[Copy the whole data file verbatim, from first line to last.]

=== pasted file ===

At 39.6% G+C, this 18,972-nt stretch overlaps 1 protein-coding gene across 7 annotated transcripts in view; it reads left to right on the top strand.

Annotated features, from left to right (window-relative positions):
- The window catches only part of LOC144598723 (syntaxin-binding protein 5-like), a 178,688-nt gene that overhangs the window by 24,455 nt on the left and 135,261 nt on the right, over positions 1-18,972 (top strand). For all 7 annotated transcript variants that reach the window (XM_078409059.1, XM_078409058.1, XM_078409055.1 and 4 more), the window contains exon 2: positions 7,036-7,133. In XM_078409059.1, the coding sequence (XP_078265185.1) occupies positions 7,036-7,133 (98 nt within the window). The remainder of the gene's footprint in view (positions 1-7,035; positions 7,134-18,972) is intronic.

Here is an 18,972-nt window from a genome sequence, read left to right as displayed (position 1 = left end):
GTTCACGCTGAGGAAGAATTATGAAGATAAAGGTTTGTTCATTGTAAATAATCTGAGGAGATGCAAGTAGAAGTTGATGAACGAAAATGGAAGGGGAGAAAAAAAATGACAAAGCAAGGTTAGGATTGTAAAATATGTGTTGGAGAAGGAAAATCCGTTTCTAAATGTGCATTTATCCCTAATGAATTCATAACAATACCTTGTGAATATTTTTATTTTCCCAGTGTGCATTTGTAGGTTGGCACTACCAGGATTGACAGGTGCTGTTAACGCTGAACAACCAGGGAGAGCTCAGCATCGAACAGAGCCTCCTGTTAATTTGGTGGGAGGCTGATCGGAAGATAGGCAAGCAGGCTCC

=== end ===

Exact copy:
At 39.6% G+C, this 18,972-nt stretch overlaps 1 protein-coding gene across 7 annotated transcripts in view; it reads left to right on the top strand.

Annotated features, from left to right (window-relative positions):
- The window catches only part of LOC144598723 (syntaxin-binding protein 5-like), a 178,688-nt gene that overhangs the window by 24,455 nt on the left and 135,261 nt on the right, over positions 1-18,972 (top strand). For all 7 annotated transcript variants that reach the window (XM_078409059.1, XM_078409058.1, XM_078409055.1 and 4 more), the window contains exon 2: positions 7,036-7,133. In XM_078409059.1, the coding sequence (XP_078265185.1) occupies positions 7,036-7,133 (98 nt within the window). The remainder of the gene's footprint in view (positions 1-7,035; positions 7,134-18,972) is intronic.

Here is an 18,972-nt window from a genome sequence, read left to right as displayed (position 1 = left end):
GTTCACGCTGAGGAAGAATTATGAAGATAAAGGTTTGTTCATTGTAAATAATCTGAGGAGATGCAAGTAGAAGTTGATGAACGAAAATGGAAGGGGAGAAAAAAAATGACAAAGCAAGGTTAGGATTGTAAAATATGTGTTGGAGAAGGAAAATCCGTTTCTAAATGTGCATTTATCCCTAATGAATTCATAACAATACCTTGTGAATATTTTTATTTTCCCAGTGTGCATTTGTAGGTTGGCACTACCAGGATTGACAGGTGCTGTTAACGCTGAACAACCAGGGAGAGCTCAGCATCGAACAGAGCCTCCTGTTAATTTGGTGGGAGGCTGATCGGAAGATAGGCAAGCAGGCTCC